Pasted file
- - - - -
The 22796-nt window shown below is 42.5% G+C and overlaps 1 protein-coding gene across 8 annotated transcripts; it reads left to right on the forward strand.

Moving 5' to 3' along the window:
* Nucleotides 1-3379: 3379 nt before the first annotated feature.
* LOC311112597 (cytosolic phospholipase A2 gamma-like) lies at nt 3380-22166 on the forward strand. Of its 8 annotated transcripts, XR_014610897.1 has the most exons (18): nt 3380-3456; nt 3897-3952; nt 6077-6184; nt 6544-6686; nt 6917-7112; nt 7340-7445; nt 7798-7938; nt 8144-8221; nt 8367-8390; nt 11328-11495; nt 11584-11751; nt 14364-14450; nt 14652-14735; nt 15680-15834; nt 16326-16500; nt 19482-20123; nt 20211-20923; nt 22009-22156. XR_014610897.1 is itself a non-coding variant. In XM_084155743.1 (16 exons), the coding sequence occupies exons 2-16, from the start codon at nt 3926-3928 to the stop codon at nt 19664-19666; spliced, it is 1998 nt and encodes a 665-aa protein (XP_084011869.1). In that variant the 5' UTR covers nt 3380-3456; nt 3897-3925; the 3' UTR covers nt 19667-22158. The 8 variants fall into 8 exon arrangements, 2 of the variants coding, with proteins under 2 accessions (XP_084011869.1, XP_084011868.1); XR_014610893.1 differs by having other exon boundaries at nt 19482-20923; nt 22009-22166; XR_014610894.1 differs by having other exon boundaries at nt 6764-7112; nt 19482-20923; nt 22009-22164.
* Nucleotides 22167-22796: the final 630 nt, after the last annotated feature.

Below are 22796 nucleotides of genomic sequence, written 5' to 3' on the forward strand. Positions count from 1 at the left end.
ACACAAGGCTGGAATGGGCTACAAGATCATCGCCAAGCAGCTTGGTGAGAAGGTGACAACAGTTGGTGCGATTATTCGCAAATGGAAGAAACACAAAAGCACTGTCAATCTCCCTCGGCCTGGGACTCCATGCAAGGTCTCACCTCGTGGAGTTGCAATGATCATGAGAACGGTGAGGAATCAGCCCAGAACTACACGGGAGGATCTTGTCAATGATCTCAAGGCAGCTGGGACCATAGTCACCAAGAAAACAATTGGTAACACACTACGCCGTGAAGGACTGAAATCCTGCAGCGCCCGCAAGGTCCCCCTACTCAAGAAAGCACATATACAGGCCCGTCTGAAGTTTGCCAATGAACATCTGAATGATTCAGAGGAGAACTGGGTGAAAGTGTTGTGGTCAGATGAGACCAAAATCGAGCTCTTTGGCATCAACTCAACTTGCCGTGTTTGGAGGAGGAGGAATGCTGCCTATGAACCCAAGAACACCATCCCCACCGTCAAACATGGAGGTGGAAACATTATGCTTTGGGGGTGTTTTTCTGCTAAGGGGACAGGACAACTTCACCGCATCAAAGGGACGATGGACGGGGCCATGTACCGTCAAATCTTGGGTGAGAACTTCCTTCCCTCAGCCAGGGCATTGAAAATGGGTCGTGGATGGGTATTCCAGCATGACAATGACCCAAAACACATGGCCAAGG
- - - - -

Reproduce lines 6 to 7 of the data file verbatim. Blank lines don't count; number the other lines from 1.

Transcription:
Below are 22796 nucleotides of genomic sequence, written 5' to 3' on the forward strand. Positions count from 1 at the left end.
ACACAAGGCTGGAATGGGCTACAAGATCATCGCCAAGCAGCTTGGTGAGAAGGTGACAACAGTTGGTGCGATTATTCGCAAATGGAAGAAACACAAAAGCACTGTCAATCTCCCTCGGCCTGGGACTCCATGCAAGGTCTCACCTCGTGGAGTTGCAATGATCATGAGAACGGTGAGGAATCAGCCCAGAACTACACGGGAGGATCTTGTCAATGATCTCAAGGCAGCTGGGACCATAGTCACCAAGAAAACAATTGGTAACACACTACGCCGTGAAGGACTGAAATCCTGCAGCGCCCGCAAGGTCCCCCTACTCAAGAAAGCACATATACAGGCCCGTCTGAAGTTTGCCAATGAACATCTGAATGATTCAGAGGAGAACTGGGTGAAAGTGTTGTGGTCAGATGAGACCAAAATCGAGCTCTTTGGCATCAACTCAACTTGCCGTGTTTGGAGGAGGAGGAATGCTGCCTATGAACCCAAGAACACCATCCCCACCGTCAAACATGGAGGTGGAAACATTATGCTTTGGGGGTGTTTTTCTGCTAAGGGGACAGGACAACTTCACCGCATCAAAGGGACGATGGACGGGGCCATGTACCGTCAAATCTTGGGTGAGAACTTCCTTCCCTCAGCCAGGGCATTGAAAATGGGTCGTGGATGGGTATTCCAGCATGACAATGACCCAAAACACATGGCCAAGG